These are the reason why we compiled in the EventCount package. In the output file DVHistos.root will be 2 histograms, nEventsTotal and nEventsPreselected. The former tells you the total number of events over which you ran the code, the latter how many made it past your choice of preselection cuts. Here we also introduce the PhysDesktop. It stores the output particles from each algorithm under the algorithm name. You can think of it as a filesystem where algorithms get their particles from one directory, work on them, and write the results to another directory.

The final state particles in this case are muons and kaons. The preselection takes these and combines them to form the J/psi and phi, which are then combined to form the Bs. The first locations are therefore StdLooseMuons and StdLooseKaons, and the last location is Bs2JpsiPhi. The counters therefore count the number of events at the start, and the number of events that end up in Bs2JpsiPhi.

#COMBINEPARTICLES- makes the jpsi, phi, and finally the B_s

#J/psi -> mu+ mu-
Jpsi2mumu = CombineParticles("Jpsi2mumu")
Jpsi2mumu.DecayDescriptor = "J/psi(1S) -> mu+ mu-"
Jpsi2mumu.addTool( PhysDesktop() )
Jpsi2mumu.PhysDesktop.InputLocations = ["Phys/StdLooseMuons"]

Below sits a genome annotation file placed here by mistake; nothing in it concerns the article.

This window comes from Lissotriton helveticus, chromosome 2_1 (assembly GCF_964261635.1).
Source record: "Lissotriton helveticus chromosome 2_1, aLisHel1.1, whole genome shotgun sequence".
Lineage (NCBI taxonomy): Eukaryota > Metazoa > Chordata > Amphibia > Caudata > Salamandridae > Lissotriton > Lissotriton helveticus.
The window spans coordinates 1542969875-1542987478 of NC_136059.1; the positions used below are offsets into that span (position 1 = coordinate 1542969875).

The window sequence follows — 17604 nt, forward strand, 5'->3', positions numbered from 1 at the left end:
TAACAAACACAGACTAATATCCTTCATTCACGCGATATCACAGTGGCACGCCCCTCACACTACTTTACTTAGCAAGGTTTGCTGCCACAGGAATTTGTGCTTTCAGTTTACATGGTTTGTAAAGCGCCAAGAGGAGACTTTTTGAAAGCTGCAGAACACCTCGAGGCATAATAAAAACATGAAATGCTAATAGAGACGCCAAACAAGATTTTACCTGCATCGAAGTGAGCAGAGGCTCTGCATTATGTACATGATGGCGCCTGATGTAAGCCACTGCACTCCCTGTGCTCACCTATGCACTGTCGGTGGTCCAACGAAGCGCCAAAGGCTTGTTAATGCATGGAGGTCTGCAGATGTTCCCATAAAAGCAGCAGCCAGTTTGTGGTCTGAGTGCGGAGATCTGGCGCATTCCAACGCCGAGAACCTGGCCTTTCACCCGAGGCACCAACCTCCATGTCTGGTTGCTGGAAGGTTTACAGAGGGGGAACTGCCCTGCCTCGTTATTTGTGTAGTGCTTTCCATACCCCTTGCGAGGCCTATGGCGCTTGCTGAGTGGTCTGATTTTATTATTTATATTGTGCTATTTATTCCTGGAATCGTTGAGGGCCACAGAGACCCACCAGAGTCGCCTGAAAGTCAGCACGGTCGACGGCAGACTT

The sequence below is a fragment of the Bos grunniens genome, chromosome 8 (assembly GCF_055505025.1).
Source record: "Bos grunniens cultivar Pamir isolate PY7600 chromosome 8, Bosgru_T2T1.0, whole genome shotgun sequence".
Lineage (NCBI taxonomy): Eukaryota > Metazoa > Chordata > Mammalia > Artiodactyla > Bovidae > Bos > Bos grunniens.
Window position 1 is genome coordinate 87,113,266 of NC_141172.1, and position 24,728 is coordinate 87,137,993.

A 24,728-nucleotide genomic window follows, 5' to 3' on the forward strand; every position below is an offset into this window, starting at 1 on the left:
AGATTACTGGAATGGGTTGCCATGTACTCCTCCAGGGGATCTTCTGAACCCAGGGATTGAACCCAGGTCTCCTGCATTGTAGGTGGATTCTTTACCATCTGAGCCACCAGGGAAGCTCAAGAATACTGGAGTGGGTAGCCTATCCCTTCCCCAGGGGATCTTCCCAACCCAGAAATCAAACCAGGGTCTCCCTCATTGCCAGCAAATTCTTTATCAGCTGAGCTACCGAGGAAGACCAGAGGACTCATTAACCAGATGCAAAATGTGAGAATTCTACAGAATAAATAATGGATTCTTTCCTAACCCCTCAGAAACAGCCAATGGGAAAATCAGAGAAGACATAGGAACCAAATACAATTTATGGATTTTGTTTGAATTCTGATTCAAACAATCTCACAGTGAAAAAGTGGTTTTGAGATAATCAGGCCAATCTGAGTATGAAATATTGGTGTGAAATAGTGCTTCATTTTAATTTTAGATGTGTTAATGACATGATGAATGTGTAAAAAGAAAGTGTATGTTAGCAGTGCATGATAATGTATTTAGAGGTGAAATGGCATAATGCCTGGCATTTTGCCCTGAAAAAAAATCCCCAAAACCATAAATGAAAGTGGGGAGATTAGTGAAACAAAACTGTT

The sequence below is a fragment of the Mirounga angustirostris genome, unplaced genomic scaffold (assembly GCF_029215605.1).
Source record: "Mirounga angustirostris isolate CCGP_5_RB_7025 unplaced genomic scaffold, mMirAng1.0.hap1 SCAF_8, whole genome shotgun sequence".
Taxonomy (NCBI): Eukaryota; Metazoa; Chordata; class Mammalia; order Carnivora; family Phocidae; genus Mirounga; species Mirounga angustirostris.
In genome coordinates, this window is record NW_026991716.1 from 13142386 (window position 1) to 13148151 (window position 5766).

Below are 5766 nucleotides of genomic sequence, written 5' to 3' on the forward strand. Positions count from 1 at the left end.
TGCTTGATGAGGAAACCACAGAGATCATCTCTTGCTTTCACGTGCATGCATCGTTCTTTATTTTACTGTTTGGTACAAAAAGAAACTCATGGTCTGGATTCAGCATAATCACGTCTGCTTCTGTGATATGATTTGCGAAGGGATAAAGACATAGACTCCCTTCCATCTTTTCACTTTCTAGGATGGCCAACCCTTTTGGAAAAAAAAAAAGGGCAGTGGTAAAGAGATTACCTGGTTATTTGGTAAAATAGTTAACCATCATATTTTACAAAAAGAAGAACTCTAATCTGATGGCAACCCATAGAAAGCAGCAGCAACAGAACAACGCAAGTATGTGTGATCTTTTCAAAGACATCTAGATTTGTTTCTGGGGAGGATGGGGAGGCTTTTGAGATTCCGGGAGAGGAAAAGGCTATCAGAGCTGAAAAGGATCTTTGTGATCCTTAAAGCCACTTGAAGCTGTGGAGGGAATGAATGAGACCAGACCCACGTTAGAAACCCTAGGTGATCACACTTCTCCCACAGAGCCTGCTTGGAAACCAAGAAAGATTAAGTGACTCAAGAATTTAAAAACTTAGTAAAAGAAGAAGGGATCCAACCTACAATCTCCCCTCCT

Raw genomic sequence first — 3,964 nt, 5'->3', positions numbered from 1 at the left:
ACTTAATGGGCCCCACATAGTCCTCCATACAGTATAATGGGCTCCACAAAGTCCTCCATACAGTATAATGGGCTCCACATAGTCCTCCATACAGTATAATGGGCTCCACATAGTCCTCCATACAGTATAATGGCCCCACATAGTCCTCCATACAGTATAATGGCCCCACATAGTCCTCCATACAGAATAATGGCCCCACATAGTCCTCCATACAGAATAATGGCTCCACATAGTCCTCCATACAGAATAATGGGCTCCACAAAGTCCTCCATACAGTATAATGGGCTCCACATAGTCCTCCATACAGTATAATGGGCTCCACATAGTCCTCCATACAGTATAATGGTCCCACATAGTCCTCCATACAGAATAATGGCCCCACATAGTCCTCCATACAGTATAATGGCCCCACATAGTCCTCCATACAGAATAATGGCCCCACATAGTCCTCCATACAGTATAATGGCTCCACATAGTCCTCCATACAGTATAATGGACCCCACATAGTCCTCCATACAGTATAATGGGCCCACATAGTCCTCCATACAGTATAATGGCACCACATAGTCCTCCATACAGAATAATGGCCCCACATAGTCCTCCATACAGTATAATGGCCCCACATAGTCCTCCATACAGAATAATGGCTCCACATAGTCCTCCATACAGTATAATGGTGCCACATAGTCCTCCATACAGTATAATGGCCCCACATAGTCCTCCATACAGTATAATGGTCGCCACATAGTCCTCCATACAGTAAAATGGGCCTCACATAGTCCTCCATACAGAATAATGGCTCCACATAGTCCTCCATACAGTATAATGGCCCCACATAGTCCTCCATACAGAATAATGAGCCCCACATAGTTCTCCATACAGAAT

Jpsi2mumu.CombinationCut = "(ADAMASS('J/psi(1S)')<200*MeV)"
Jpsi2mumu.MotherCut = "(ADMASS('J/psi(1S)')<100*MeV)"
Jpsi2mumu.DaughtersCuts = {"mu+"        :       "(PT>500*MeV)",
                           "mu-"        :       "(PT>500*MeV)"}
Jpsi2mumu.OutputLevel = outputLevel

#phi -> K+ K-
Phi2KK = CombineParticles("Phi2KK")
Phi2KK.DecayDescriptor = "phi(1020) -> K+ K-"
Phi2KK.addTool( PhysDesktop() )
Phi2KK.PhysDesktop.InputLocations = ["Phys/StdLooseKaons"]
Phi2KK.CombinationCut = "(ADAMASS('phi(1020)')<100*MeV)"
Phi2KK.MotherCut = "(ADMASS('phi(1020)')<40*MeV)"
Phi2KK.DaughtersCuts = {"K+"        :       "(PT>500*MeV)",
                        "K-"        :       "(PT>500*MeV)"}
Phi2KK.OutputLevel = outputLevel

#Bs -> J/psi phi
Bs2JpsiPhi = CombineParticles("Bs2JpsiPhi")
Bs2JpsiPhi.DecayDescriptor = "B_s0 -> J/psi(1S) phi(1020)"